"Snow" by Howard Odentz - not worth the time it took me to read its 34 pages.
Snow - Howard Odentz

I bought "Snow" as a short story to help read myself into Christmas. Even though it's set in October, it is a Christmas-related story albeit in an unconventional way.


I won't go into to the story, other than to say that it involves some teens doing things they shouldn't, a big bad who is a threat to them and some snow. Although the opening sentence reads:

"The night my friends and I almost triggered the next ice age, I was with Danny McDermott and Jackie Kagan"

I didn't feel any real sense of threat in this story and certainly nothing that meant anything to anyone except some high school kids with a lot of growing up still to do.


The writing is slick and skilful. The pace is fast. The idea is novel. It's a good goosebumps story to tell around a campfire.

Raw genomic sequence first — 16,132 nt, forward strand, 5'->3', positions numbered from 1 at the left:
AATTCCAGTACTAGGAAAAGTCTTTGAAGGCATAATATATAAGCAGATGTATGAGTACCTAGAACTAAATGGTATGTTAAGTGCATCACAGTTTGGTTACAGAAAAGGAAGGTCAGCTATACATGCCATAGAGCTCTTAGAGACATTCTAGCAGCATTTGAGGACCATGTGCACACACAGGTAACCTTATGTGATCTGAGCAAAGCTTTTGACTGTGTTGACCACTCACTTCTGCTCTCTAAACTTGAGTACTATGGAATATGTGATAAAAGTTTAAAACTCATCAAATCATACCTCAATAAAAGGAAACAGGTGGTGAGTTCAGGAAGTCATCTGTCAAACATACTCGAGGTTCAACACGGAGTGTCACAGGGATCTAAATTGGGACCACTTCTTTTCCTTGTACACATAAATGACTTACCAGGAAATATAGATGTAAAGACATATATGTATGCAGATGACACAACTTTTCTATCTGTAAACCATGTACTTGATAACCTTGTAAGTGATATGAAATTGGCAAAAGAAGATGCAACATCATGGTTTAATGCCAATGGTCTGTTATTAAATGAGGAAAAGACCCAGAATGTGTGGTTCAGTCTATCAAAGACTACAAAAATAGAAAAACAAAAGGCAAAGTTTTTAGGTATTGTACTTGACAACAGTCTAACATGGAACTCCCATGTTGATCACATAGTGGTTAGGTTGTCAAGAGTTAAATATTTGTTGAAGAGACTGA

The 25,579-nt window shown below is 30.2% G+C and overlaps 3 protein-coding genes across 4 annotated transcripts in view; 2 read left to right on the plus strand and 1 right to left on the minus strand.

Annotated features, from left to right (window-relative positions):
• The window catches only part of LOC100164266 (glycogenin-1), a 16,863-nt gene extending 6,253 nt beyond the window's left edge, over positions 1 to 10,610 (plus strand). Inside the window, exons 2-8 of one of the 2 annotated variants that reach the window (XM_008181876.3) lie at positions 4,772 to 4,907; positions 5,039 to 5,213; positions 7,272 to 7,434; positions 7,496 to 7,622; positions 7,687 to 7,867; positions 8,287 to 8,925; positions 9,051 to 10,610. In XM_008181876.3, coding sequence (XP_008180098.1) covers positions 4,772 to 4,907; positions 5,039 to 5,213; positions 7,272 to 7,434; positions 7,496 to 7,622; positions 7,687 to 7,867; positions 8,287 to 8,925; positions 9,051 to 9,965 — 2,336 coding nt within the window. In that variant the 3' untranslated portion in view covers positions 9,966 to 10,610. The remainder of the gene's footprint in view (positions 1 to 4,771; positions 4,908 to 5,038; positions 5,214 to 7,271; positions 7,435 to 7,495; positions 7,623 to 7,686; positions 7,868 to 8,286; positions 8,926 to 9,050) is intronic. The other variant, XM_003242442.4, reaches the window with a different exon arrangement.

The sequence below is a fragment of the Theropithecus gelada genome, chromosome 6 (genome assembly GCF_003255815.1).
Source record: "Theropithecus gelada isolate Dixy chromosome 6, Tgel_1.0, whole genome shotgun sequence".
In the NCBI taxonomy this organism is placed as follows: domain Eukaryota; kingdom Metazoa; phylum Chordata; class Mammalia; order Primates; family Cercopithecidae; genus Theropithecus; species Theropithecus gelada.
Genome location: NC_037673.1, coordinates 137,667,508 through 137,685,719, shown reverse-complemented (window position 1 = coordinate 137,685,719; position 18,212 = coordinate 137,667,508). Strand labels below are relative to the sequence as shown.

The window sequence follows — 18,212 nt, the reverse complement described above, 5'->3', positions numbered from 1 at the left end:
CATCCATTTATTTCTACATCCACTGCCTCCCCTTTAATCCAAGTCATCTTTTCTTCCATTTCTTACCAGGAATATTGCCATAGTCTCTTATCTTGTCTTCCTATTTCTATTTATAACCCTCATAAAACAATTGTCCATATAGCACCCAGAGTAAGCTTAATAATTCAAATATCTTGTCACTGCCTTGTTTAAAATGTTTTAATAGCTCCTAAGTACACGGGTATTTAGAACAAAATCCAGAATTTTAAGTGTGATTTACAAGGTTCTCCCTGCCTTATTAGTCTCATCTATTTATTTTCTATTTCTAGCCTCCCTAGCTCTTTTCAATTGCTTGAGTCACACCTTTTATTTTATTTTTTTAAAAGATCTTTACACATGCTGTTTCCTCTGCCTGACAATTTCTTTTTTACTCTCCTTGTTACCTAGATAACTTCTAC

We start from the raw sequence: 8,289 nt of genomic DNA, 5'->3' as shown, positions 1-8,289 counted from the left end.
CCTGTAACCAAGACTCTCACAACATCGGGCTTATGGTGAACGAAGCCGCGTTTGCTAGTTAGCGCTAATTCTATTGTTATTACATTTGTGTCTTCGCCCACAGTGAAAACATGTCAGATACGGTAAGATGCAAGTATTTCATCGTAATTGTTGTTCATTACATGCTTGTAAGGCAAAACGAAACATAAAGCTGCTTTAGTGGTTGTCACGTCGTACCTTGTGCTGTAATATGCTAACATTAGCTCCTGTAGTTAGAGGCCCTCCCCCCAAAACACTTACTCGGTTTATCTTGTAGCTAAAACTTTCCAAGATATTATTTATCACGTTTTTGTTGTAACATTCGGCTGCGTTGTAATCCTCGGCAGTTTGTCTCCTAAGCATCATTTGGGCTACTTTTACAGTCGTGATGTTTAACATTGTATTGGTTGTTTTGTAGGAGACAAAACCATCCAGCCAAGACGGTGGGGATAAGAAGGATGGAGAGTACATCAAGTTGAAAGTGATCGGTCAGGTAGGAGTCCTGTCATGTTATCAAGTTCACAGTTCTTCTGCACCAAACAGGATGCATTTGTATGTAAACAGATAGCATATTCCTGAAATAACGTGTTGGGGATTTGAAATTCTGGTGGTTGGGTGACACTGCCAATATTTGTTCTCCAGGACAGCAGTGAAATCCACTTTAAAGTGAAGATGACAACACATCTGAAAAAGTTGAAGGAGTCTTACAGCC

But mostly what it is is disappointing. It fizzles out rather than ends. It never gets beyond a cartoon view of the world. This idea, in the hands of King or Simmons, might have been chilling. In Odentz's hands, it's a draft for pitching an episode in a teen high school drama.

4 Stars
"The Bette Davis Club" by Jane Lotter - a fun, original road-trip novel with surprising emotional depth.
The Bette Davis Club - Jane Lotter

"The Bette Davis Club" is a larger than life comedy, structured around a chaotic road-trip in a classic 1938 MG that careens from Malibu to Manhattan by way of Chicago.